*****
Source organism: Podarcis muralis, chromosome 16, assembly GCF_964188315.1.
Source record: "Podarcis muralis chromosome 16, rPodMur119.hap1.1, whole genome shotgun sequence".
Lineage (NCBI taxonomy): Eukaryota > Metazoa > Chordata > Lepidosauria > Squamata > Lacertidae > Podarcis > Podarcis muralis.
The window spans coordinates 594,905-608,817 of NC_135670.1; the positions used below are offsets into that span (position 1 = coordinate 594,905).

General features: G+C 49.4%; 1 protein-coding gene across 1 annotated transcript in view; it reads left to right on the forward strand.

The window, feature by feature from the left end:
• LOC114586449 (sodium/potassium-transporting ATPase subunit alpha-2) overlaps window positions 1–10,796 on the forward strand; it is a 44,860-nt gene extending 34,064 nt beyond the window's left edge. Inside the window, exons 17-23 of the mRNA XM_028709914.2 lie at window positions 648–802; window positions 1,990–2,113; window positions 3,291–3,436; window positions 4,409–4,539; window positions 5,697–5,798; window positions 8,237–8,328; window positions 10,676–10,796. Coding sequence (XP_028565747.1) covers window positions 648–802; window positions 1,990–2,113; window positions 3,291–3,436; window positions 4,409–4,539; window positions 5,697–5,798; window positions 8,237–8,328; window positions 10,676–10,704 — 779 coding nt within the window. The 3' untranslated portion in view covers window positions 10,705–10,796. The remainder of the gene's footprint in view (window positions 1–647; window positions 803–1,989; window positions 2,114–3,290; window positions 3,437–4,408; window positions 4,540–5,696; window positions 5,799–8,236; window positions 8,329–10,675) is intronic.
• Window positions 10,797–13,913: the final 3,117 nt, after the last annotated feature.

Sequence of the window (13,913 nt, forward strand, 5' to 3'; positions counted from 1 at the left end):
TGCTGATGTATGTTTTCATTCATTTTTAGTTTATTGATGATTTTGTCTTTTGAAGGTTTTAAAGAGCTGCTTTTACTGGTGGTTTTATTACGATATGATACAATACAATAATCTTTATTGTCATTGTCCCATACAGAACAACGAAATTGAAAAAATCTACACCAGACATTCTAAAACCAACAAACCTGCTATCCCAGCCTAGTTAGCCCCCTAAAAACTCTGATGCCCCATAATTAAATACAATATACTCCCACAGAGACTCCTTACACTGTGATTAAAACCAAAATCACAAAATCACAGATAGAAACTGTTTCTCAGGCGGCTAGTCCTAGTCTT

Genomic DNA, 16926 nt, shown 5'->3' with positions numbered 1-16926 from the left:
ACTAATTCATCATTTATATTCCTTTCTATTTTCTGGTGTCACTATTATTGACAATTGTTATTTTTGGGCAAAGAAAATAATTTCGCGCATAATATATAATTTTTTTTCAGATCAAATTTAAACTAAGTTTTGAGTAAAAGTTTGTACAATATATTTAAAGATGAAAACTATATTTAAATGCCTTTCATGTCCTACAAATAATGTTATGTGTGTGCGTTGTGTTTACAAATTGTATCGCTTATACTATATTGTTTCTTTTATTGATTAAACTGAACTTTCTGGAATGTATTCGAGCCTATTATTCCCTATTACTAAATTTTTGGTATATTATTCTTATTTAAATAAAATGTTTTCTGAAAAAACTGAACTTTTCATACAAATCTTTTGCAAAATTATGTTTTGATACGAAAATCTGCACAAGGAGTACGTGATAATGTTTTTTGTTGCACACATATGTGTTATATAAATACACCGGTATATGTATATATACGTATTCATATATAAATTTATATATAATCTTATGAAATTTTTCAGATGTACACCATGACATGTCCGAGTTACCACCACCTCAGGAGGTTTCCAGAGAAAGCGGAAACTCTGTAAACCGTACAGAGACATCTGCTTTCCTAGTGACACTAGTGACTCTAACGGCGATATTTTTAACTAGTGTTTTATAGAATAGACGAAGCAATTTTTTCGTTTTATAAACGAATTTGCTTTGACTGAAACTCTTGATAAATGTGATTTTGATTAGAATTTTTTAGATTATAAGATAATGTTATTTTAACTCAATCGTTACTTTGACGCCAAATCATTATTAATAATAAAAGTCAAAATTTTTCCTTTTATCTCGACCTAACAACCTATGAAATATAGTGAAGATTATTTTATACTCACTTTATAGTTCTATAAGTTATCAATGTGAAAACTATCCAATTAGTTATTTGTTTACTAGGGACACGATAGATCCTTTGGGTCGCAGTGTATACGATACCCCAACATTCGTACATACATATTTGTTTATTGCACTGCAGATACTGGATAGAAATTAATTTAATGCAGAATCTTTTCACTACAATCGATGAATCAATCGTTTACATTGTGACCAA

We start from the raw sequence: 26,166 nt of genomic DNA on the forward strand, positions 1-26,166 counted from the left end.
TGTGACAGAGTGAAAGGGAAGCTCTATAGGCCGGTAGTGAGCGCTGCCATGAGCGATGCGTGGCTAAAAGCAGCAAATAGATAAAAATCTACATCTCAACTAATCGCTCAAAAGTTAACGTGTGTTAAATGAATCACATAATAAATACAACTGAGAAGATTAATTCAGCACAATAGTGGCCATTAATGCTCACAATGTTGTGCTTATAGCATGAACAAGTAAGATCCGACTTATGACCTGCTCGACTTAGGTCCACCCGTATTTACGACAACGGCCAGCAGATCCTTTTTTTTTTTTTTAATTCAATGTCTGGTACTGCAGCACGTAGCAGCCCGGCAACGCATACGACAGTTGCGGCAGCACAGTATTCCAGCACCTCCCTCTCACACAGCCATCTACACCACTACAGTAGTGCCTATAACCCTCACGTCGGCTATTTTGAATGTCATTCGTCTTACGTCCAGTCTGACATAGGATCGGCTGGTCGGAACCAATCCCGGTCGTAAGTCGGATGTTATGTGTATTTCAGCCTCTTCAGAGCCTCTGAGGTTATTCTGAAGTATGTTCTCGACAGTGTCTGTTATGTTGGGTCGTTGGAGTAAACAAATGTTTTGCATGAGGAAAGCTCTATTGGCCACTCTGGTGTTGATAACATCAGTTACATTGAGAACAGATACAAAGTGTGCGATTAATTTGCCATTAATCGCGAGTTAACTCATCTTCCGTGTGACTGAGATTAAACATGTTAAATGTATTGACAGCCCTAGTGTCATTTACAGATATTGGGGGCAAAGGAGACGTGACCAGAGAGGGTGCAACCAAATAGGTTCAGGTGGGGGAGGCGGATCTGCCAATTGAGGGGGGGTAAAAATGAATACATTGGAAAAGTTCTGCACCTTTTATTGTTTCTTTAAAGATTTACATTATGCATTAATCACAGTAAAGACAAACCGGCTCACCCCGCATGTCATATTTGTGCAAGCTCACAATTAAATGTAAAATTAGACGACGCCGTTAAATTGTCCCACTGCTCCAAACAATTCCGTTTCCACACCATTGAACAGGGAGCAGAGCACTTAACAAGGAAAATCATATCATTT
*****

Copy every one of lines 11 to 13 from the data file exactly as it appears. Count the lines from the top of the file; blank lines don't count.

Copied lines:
Genomic DNA, 16926 nt, shown 5'->3' with positions numbered 1-16926 from the left:
ACTAATTCATCATTTATATTCCTTTCTATTTTCTGGTGTCACTATTATTGACAATTGTTATTTTTGGGCAAAGAAAATAATTTCGCGCATAATATATAATTTTTTTTCAGATCAAATTTAAACTAAGTTTTGAGTAAAAGTTTGTACAATATATTTAAAGATGAAAACTATATTTAAATGCCTTTCATGTCCTACAAATAATGTTATGTGTGTGCGTTGTGTTTACAAATTGTATCGCTTATACTATATTGTTTCTTTTATTGATTAAACTGAACTTTCTGGAATGTATTCGAGCCTATTATTCCCTATTACTAAATTTTTGGTATATTATTCTTATTTAAATAAAATGTTTTCTGAAAAAACTGAACTTTTCATACAAATCTTTTGCAAAATTATGTTTTGATACGAAAATCTGCACAAGGAGTACGTGATAATGTTTTTTGTTGCACACATATGTGTTATATAAATACACCGGTATATGTATATATACGTATTCATATATAAATTTATATATAATCTTATGAAATTTTTCAGATGTACACCATGACATGTCCGAGTTACCACCACCTCAGGAGGTTTCCAGAGAAAGCGGAAACTCTGTAAACCGTACAGAGACATCTGCTTTCCTAGTGACACTAGTGACTCTAACGGCGATATTTTTAACTAGTGTTTTATAGAATAGACGAAGCAATTTTTTCGTTTTATAAACGAATTTGCTTTGACTGAAACTCTTGATAAATGTGATTTTGATTAGAATTTTTTAGATTATAAGATAATGTTATTTTAACTCAATCGTTACTTTGACGCCAAATCATTATTAATAATAAAAGTCAAAATTTTTCCTTTTATCTCGACCTAACAACCTATGAAATATAGTGAAGATTATTTTATACTCACTTTATAGTTCTATAAGTTATCAATGTGAAAACTATCCAATTAGTTATTTGTTTACTAGGGACACGATAGATCCTTTGGGTCGCAGTGTATACGATACCCCAACATTCGTACATACATATTTGTTTATTGCACTGCAGATACTGGATAGAAATTAATTTAATGCAGAATCTTTTCACTACAATCGATGAATCAATCGTTTACATTGTGACCAA

We start from the raw sequence: 26,166 nt of genomic DNA on the forward strand, positions 1-26,166 counted from the left end.